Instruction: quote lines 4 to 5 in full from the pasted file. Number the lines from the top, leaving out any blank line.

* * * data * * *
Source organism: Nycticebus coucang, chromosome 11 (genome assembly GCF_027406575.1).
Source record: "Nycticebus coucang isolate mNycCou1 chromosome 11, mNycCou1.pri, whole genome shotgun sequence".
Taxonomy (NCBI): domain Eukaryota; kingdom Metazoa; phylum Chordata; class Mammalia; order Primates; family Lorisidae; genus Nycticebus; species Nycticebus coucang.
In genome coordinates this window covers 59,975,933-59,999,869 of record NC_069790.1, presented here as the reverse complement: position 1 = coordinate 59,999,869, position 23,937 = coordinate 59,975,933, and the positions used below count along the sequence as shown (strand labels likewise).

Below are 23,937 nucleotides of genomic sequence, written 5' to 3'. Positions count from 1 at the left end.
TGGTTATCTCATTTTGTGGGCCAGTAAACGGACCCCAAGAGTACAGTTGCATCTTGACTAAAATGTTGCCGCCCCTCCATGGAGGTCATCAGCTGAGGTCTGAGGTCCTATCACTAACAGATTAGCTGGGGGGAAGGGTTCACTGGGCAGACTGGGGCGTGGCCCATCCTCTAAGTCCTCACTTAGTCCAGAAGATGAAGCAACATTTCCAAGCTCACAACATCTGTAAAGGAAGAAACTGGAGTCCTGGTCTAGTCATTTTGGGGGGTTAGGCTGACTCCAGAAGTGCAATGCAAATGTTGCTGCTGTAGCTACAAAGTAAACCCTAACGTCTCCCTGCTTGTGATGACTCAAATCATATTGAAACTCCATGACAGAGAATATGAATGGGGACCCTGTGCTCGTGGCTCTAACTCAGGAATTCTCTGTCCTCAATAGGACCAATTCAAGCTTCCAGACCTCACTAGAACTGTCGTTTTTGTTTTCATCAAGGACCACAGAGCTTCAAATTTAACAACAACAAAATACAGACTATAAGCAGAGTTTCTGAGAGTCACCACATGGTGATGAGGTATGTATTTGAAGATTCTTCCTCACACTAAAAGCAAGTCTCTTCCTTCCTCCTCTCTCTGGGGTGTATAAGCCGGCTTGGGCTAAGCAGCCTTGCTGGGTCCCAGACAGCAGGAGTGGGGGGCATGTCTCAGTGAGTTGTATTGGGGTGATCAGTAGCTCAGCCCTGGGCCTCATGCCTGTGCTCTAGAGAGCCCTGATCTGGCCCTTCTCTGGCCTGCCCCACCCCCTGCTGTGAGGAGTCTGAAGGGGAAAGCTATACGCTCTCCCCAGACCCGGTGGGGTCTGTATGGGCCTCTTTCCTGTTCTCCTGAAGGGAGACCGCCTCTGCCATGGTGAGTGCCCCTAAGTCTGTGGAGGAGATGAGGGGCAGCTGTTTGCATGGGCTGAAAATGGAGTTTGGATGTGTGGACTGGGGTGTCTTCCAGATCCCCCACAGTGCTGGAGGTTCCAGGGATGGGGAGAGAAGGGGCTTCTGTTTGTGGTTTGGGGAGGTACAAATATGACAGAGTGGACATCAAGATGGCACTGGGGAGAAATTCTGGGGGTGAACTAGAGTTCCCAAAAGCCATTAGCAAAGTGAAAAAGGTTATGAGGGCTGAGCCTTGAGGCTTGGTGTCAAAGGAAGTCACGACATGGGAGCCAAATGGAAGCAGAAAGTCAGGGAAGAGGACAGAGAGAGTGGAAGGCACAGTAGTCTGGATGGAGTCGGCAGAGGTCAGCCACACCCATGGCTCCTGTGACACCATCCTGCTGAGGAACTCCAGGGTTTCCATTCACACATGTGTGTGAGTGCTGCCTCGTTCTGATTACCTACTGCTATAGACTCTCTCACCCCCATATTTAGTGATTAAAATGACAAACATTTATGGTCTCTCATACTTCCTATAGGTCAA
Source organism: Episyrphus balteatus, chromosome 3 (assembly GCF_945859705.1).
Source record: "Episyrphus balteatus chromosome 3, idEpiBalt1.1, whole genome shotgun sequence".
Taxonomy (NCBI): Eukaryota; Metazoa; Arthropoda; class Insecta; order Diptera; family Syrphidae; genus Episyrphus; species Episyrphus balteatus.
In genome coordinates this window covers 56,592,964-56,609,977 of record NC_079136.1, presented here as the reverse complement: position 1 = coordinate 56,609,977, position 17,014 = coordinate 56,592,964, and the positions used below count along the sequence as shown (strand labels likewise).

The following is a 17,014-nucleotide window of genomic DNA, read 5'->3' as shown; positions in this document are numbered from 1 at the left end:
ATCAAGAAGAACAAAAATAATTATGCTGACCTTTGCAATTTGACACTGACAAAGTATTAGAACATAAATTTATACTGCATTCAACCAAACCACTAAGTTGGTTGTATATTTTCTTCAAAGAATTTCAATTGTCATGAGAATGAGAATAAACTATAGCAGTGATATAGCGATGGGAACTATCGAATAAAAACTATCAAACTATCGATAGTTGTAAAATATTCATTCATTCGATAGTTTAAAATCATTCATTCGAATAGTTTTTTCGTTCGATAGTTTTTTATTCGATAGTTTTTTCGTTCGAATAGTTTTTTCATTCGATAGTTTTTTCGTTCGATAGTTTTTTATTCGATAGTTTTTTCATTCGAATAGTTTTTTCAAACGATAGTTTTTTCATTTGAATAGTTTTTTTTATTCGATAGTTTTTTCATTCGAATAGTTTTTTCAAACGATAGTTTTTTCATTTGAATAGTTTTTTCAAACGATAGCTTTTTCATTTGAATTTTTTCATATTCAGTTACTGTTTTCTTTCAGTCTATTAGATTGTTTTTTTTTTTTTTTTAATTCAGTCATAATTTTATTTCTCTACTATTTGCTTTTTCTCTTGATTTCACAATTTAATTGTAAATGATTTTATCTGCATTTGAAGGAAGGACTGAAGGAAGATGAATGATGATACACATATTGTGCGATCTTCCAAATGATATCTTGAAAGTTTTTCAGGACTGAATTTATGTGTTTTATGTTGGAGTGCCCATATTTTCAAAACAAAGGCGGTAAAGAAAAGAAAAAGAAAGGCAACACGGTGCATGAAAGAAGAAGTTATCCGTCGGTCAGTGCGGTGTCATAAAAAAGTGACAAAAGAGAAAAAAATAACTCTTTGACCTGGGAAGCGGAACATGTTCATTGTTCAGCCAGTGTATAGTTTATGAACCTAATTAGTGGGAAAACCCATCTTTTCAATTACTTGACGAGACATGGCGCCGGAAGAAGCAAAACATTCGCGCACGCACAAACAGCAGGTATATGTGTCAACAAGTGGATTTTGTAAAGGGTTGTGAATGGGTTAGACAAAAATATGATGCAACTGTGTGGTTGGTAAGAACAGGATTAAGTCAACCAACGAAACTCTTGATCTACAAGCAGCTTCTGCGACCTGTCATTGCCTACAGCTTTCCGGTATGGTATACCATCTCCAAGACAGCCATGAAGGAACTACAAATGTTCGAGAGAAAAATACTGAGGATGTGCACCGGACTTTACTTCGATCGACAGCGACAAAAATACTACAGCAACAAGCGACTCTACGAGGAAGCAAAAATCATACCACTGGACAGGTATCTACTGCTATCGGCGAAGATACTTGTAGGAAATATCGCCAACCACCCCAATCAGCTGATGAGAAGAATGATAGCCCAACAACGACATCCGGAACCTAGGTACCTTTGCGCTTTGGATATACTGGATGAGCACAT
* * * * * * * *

In genome coordinates this window covers 59,975,933-59,999,869 of record NC_069790.1, presented here as the reverse complement: position 1 = coordinate 59,999,869, position 23,937 = coordinate 59,975,933, and the positions used below count along the sequence as shown (strand labels likewise).

Below are 23,937 nucleotides of genomic sequence, written 5' to 3'. Positions count from 1 at the left end.